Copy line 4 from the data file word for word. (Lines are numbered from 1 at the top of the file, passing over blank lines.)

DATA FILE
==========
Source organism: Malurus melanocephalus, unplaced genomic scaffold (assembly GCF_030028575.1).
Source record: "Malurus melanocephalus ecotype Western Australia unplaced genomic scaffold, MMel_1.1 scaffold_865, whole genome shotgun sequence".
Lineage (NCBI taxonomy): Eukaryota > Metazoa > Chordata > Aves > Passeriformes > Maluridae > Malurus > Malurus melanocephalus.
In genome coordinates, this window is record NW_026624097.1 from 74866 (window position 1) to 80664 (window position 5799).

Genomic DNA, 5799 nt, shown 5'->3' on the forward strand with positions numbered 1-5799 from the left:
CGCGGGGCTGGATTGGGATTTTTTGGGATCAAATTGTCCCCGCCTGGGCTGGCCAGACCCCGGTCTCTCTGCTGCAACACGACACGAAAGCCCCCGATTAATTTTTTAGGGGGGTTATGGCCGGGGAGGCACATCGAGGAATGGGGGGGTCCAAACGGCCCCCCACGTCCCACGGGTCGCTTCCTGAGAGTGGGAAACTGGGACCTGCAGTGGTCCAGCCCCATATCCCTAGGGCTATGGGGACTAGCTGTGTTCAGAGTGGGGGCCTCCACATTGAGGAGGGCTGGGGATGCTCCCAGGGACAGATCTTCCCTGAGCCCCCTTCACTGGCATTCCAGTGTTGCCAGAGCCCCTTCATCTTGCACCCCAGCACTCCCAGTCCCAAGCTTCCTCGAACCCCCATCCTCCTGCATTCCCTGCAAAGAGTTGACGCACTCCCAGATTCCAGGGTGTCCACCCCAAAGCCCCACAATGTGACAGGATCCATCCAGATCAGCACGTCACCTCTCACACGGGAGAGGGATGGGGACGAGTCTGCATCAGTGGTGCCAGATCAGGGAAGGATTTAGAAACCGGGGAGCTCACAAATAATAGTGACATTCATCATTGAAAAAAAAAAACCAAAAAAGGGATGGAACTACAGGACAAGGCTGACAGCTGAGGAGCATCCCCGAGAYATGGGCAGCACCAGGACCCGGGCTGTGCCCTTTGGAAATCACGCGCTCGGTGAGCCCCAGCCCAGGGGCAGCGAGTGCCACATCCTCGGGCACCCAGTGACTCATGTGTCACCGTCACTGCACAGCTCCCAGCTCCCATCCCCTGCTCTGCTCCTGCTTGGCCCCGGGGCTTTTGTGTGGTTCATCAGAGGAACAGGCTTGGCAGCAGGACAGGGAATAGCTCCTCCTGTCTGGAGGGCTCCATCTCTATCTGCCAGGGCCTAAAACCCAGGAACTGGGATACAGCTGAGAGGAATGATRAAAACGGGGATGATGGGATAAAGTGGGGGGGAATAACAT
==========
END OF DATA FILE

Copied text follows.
In genome coordinates, this window is record NW_026624097.1 from 74866 (window position 1) to 80664 (window position 5799).